Several times I had the privilege and pleasure of hearing the Rev. Charles Curtis speak those words to me. “Well done!” They came with a warm handshake, a bright smile, a twinkle in the eye. They came about a sermon, a prayer, or some study or worship experience I led. Over the past few years, as I have served as Associate Pastor at West Heights, Charles and his beloved wife Betty have become dear friends and encouragers to my wife and I, showing us what it means to be in ministry together. Over time, I learned to hear the nuance between this response and a subtly different “fine job” – and once had the honor of receiving a more detailed critique and suggestion on how I might better use my talents to be an effective preacher. Charles’ face was different on that day – more focused, and serious – and yet still filled with joy and encouragement.
In Matthew 25, at the end of the parable of the talents, is a well known verse. I want to share a couple translations. First the NRSV
His master said to him, “Well done, good and trustworthy slave; you have been trustworthy in a few things, I will put you in charge of many things; enter into the joy of your master.”
Now the NIV
“His master replied, ‘Well done, good and faithful servant! You have been faithful with a few things; I will put you in charge of many things. Come and share your master’s happiness!’
I treasure the nuances of language that these translations are trying to make intelligible to English speakers. The servant has been “trustworthy” and “faithful” which results in a new opportunity for more responsibility. And the last line – “share your master’s happiness” is also “enter into the joy…” What a powerful image – joy as a space to be entered, an emotion, an idea that takes on an almost physical presence!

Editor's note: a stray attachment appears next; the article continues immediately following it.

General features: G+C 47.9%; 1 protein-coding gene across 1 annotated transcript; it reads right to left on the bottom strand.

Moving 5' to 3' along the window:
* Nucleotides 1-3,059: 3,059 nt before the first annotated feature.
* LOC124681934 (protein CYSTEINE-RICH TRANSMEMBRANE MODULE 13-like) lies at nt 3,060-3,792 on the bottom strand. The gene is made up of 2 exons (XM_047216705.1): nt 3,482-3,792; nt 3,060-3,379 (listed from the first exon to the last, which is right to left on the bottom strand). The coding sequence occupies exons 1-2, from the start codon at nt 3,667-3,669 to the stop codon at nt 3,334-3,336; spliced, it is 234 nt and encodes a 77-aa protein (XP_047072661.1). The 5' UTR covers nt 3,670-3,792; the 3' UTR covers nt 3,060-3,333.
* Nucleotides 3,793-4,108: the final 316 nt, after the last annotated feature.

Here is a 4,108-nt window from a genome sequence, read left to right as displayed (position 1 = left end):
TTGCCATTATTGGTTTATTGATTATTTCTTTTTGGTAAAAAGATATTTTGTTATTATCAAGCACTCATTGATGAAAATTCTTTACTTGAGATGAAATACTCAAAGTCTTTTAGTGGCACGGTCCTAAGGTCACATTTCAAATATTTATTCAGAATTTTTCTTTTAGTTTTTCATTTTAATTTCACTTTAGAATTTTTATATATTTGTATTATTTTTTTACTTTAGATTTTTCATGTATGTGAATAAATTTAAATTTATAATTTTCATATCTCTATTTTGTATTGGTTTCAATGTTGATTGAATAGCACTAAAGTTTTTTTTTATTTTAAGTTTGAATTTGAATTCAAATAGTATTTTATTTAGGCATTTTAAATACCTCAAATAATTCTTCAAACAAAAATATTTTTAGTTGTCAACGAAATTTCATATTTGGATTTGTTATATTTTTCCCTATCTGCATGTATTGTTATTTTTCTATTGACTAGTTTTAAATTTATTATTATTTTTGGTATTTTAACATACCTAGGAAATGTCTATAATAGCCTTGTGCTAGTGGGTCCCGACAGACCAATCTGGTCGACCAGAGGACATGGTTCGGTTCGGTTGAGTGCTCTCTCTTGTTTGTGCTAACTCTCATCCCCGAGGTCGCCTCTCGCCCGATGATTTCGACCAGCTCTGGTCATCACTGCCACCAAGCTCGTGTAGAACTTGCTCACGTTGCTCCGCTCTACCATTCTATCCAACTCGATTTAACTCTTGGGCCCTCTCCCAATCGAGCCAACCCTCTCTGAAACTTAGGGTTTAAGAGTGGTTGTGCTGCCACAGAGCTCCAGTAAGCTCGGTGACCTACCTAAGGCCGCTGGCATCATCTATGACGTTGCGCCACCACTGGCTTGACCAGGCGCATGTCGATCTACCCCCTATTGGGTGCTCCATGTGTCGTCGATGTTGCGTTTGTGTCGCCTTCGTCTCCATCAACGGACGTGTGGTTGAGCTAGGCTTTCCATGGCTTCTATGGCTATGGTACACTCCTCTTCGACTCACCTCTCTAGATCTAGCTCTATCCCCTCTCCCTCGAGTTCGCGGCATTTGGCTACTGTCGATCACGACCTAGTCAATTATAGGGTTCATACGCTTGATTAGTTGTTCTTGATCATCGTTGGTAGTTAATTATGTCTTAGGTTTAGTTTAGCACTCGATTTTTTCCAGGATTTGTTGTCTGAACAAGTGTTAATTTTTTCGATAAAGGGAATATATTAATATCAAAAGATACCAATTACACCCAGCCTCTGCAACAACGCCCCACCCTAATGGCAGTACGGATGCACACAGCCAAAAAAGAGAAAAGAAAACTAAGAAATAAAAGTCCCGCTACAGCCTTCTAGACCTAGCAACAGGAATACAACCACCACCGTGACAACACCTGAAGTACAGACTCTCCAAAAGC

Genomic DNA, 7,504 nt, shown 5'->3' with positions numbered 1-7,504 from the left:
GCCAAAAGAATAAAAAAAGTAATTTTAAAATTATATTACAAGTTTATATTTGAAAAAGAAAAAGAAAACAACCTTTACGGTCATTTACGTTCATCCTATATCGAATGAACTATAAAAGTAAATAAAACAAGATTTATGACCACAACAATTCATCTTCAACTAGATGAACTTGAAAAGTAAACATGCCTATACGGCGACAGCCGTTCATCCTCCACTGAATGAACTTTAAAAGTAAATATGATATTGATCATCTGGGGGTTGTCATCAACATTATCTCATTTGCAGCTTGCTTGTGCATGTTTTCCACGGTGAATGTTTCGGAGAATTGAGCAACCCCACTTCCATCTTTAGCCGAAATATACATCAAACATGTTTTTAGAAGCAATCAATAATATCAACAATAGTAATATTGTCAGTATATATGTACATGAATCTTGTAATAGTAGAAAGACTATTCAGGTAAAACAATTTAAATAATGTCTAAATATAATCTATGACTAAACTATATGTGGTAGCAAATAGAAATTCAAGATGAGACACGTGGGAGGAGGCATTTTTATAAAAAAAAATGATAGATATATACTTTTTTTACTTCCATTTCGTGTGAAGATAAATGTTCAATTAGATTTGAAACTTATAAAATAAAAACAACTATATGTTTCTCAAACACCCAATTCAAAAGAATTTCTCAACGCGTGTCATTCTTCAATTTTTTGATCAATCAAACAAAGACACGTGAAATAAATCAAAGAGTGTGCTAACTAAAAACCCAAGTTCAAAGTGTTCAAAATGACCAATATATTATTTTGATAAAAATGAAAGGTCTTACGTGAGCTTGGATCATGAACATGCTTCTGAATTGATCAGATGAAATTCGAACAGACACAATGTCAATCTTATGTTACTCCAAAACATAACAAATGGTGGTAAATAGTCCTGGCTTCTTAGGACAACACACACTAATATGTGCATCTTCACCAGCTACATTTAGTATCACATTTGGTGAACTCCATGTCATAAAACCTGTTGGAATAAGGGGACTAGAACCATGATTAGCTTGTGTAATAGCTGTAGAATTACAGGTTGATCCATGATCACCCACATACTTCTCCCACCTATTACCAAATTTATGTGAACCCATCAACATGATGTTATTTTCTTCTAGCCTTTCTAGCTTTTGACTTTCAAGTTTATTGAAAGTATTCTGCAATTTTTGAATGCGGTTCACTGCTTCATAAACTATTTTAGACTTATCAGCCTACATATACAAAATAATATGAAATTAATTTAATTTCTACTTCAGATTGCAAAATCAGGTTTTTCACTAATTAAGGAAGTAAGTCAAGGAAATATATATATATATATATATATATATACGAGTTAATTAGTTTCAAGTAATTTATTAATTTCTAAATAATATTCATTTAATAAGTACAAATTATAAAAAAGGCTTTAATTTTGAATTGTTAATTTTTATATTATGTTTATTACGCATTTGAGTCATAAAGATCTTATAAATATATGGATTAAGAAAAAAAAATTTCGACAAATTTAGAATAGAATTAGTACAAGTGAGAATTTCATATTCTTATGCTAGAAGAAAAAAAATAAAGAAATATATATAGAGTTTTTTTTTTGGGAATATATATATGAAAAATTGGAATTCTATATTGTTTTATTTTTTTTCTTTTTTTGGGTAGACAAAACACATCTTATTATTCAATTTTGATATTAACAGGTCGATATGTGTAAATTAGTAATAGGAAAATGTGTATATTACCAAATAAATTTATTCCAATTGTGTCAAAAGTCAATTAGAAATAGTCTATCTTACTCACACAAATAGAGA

Death is always difficult, and yet it can also be filled with joy, especially when it comes at the end of a long life so well lived. One of the reasons I am in ministry now was walking this journey with my grandparents, and particularly my paternal grandmother. One of the things she taught me is that “we are all dying, some of us just know of what, and perhaps when.” Charles courageously walked a journey of physical decline for a long time, and faced diagnosis of a more certain end with courage, faith, even joy. He and Betty, family and friends shared stories and laughter. They have asked me to pray at the memorial service we’ll hold Saturday – once more affirming my own journey of ministry. One more “well done.” I’m deeply honored to participate, especially when so many others knew him so much longer.
While I am a pastor, I don’t pretend to know what happens after we die. I’m quite comfortable with images of returning to God, “in whom we live and move and have our being,” in ways that resemble more the theories of quantum physics than traditional Renessaince era paintings or a “harps and clouds” heaven – but I am quite confident that somehow, somewhere, Rev. Charles Curtis has heard the words “Well done, good and faithful servant… enter into the joy of your master!”
I am also quite sure that Charles spirit and joy will remain with us in tangible ways, even as he is no longer physically with us. As Cindy said in her reflection, his life and his memory are indeed a blessing. I am sure of this in part because of other clergy mentors who have briefly crossed my path – I think this day especially of Rev. Howard West and Rev. Terry Murray among others – and how their journeys continue to encourage my own. We are surrounded by so great a cloud of witnesses. I pray my own life and ministry witnesses to the reality of the risen Christ so well as theirs did before me.
Godspeed Charles. We mourn our loss and we celebrate your life, remembering, as Bishop Rueben Job teaches, that “a sunset, seen from the other side, is a sunrise!”